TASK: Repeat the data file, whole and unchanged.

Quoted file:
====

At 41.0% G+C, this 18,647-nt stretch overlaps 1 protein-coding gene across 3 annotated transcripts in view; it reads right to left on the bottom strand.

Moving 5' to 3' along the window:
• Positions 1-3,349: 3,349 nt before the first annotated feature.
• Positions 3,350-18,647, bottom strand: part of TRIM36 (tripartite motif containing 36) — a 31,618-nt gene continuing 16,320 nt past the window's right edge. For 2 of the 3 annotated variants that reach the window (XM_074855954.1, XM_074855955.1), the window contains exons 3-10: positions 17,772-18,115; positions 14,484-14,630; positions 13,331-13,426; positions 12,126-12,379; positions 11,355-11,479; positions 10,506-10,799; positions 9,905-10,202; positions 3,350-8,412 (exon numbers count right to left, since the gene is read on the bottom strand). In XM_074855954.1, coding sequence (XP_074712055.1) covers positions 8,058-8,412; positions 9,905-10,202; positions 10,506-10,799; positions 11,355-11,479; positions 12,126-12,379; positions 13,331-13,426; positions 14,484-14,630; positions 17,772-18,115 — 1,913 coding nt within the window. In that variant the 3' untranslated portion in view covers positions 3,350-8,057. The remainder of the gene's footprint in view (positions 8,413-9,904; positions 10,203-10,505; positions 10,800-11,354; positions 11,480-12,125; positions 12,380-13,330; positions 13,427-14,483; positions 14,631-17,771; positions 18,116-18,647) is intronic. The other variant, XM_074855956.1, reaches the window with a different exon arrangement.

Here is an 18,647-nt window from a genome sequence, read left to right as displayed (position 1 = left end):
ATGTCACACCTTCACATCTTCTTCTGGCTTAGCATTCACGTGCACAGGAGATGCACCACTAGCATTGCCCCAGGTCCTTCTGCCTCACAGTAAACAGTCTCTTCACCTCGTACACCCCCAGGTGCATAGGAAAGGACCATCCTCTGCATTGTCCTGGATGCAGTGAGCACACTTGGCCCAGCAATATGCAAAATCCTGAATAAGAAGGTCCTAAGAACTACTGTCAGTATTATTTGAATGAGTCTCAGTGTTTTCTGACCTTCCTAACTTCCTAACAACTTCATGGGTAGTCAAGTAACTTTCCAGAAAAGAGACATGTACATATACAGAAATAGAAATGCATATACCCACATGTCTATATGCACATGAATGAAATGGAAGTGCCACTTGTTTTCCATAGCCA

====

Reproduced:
At 41.0% G+C, this 18,647-nt stretch overlaps 1 protein-coding gene across 3 annotated transcripts in view; it reads right to left on the bottom strand.

Moving 5' to 3' along the window:
• Positions 1-3,349: 3,349 nt before the first annotated feature.
• Positions 3,350-18,647, bottom strand: part of TRIM36 (tripartite motif containing 36) — a 31,618-nt gene continuing 16,320 nt past the window's right edge. For 2 of the 3 annotated variants that reach the window (XM_074855954.1, XM_074855955.1), the window contains exons 3-10: positions 17,772-18,115; positions 14,484-14,630; positions 13,331-13,426; positions 12,126-12,379; positions 11,355-11,479; positions 10,506-10,799; positions 9,905-10,202; positions 3,350-8,412 (exon numbers count right to left, since the gene is read on the bottom strand). In XM_074855954.1, coding sequence (XP_074712055.1) covers positions 8,058-8,412; positions 9,905-10,202; positions 10,506-10,799; positions 11,355-11,479; positions 12,126-12,379; positions 13,331-13,426; positions 14,484-14,630; positions 17,772-18,115 — 1,913 coding nt within the window. In that variant the 3' untranslated portion in view covers positions 3,350-8,057. The remainder of the gene's footprint in view (positions 8,413-9,904; positions 10,203-10,505; positions 10,800-11,354; positions 11,480-12,125; positions 12,380-13,330; positions 13,427-14,483; positions 14,631-17,771; positions 18,116-18,647) is intronic. The other variant, XM_074855956.1, reaches the window with a different exon arrangement.

Here is an 18,647-nt window from a genome sequence, read left to right as displayed (position 1 = left end):
ATGTCACACCTTCACATCTTCTTCTGGCTTAGCATTCACGTGCACAGGAGATGCACCACTAGCATTGCCCCAGGTCCTTCTGCCTCACAGTAAACAGTCTCTTCACCTCGTACACCCCCAGGTGCATAGGAAAGGACCATCCTCTGCATTGTCCTGGATGCAGTGAGCACACTTGGCCCAGCAATATGCAAAATCCTGAATAAGAAGGTCCTAAGAACTACTGTCAGTATTATTTGAATGAGTCTCAGTGTTTTCTGACCTTCCTAACTTCCTAACAACTTCATGGGTAGTCAAGTAACTTTCCAGAAAAGAGACATGTACATATACAGAAATAGAAATGCATATACCCACATGTCTATATGCACATGAATGAAATGGAAGTGCCACTTGTTTTCCATAGCCA